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Spam is annoying, resource consuming, malware driven and often offensive. It is also nothing if not responsive to market needs. This can be seen in the market driven swing from pharmaceutical and health related spam which has pretty much dominated the landscape during the last couple of years, to the product based stuff that pushes replica designer clothing and Rolex watches for example. New data released by email filtering specialists at the Marshall TRACE security team suggests that the two year long reign of health-related spam is over, and considering that this accounted for 75 percent of all spam in circulation during that period according to the Marshall statistics, it is quite some news.

Of course, there is always going to be some crossover when it comes to the small matter of spam and replica products. Just how much of the Viagra being sold on-line through the spam route do you really think is the genuine article? I would be surprised if anything beyond a limp 10 percent of those little blue pills have been anywhere near the Pfizer factory or, indeed, contain any sildenafil citrate. The deflated purchasers are unlikely to be aware of this until the most unfortunate of timed moments.

However, there can be little doubting that spammers are responding to market demand. Especially the handful of major spammers which all but control the global spam distribution chain courtesy of the size of the botnets under their control. Marshall says it has noticed that these spammers are switching to replica product spam and have the power to change the global make-up of the spam landscape as a result.

"The shift in focus from remedies to product replicas suggests that the spammers have begun to appreciate differing levels of consumer confidence in the various products being promoted. Spammers might be thinking that counterfeit watches and pirated software have greater mainstream appeal with a wider audience than dubious pharmaceuticals that few people believe are effective" Bradley Anstis, Marshal Vice President of Products says, continuing "In the past, the kinds of replica products on offer were limited mainly to watches ripping off brands like Rolex or Tag Heuer. More recently we have seen spammers branch out into a wider range of designer products like handbags, shoes, pens and other accessories ripping off brands like Ugg, Prada, Versace and Dior."

Since the start of this year, Marshall notes that the proportion of health related spam that has flowed into its spam traps has steadily reduced from 80 percent down to 45 percent. At the same time, replica product spam has grown from just 12 percent to 46 percent. So the actual swing is really quite marked although the overall percentages look very similar. I doubt that either will go away, after all since the year dot both replica Rolex and Viagra spam have been a staple diet of the junk mail folder. Currently these two types of spam account for 90 percent of all the junk we receive, which begs the question: who buys this stuff?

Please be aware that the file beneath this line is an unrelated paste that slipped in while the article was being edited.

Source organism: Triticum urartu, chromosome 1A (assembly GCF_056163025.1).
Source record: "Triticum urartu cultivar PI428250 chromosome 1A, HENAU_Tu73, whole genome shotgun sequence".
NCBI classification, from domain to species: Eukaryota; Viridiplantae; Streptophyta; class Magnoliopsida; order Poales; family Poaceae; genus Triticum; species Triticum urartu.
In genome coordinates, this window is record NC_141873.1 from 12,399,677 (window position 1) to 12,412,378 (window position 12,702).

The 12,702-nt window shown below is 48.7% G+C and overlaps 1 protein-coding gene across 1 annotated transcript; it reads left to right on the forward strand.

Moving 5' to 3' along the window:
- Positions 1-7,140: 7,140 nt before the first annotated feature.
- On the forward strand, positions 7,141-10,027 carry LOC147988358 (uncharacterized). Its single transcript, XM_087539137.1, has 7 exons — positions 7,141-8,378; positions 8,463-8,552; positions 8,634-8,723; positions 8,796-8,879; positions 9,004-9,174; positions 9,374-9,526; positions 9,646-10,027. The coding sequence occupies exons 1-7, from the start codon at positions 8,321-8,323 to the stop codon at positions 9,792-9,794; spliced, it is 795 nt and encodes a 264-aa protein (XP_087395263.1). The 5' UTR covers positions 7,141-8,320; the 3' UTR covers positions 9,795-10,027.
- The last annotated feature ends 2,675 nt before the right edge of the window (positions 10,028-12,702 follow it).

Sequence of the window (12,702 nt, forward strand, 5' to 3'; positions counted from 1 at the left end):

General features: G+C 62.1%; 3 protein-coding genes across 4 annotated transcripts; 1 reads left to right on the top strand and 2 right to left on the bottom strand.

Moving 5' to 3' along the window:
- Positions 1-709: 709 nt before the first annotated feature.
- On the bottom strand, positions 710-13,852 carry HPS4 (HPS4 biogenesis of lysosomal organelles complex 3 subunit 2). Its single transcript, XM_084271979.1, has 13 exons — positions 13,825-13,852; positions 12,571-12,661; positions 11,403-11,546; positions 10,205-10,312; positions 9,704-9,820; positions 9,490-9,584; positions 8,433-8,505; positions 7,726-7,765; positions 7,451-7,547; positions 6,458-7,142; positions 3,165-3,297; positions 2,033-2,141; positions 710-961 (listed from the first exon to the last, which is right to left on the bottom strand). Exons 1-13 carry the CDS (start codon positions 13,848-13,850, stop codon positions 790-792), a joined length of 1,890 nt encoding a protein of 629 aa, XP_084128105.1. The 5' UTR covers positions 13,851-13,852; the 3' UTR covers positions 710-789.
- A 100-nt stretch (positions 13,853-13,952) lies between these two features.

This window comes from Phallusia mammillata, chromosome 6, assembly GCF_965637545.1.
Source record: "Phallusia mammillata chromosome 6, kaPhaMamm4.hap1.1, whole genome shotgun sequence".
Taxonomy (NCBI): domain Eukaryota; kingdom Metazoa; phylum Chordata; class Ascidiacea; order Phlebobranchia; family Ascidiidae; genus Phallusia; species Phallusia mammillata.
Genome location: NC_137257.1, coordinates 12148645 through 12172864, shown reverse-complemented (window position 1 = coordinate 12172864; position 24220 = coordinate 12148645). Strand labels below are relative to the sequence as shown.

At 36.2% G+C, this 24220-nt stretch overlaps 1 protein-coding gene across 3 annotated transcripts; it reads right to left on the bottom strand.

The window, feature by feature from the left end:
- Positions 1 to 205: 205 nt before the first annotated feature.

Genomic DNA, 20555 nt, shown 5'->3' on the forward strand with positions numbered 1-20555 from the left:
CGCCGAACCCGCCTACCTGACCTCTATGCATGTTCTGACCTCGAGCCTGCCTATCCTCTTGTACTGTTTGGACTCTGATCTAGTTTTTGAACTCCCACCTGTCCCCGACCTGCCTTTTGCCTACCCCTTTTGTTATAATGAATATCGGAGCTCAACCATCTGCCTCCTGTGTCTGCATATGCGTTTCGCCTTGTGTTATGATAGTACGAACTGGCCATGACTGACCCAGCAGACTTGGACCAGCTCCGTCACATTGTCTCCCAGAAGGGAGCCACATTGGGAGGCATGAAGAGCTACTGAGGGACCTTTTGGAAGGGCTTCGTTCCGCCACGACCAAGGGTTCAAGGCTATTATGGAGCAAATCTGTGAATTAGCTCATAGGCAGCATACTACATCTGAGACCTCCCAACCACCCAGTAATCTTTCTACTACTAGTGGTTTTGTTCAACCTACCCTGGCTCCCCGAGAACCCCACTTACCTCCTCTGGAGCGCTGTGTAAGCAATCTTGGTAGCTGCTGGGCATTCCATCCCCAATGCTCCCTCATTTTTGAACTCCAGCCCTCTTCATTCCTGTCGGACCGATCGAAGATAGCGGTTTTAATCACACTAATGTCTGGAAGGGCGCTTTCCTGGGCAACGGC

As Editorial Director and Managing Analyst with IT Security Thing I am putting more than two decades of consulting experience into providing opinionated insight regarding the security threat landscape for IT security professionals. As an Editorial Fellow with Dennis Publishing, I bring more than two decades of writing experience across the technology industry into publications such as Alphr, IT Pro and (in good old fashioned print) PC Pro. I also write for SC Magazine UK and Infosecurity, as well as The Times and Sunday Times newspapers. Along the way I have been honoured with a Technology Journalist of the Year award, and three Information Security Journalist of the Year awards. Most humbling, though, was the Enigma Award for 'lifetime contribution to IT security journalism' bestowed on me in 2011.

Not my experience.
Roughly 60% of the spam I get is advertising for various goods and services (the rest are attempts at identity theft).
Of that, roughly 80% is for medicines (fake or otherwise), mostly Viagra and similar products.
The rest is about a mix of pirated software, porn (I assume from the titles), fake watches and clothes, and miscellaneous other things (with the majority being pirated software).

That's a rough analysis over about 10.000 spam messages received over the last week on my main mail account (which gets about 50-100 real messages in the same week).

I tend to agree with the analysis. I've seen the amount of spam related to replica "everything" grow and grow in the past few months.
I did not try any statistics (I simply wipe spam away every couple of days) but I feel that theis growth was not at the expenses of the "medical stuff" part. It may well be that the new junk is coming on top of the previous one, since it looks like that the quantity of spam is increasing.
Well on the mark is the articles last question: who the heck buys the stuff advertised on all this spam mail?
Market dynamics would probably dictate that if there's no demand, the offers sooner or later fade away... anyone's with me on this?

Well on the mark is the articles last question: who the heck buys the stuff advertised on all this spam mail?
Market dynamics would probably dictate that if there's no demand, the offers sooner or later fade away... anyone's with me on this?
YES´╝îI think so.

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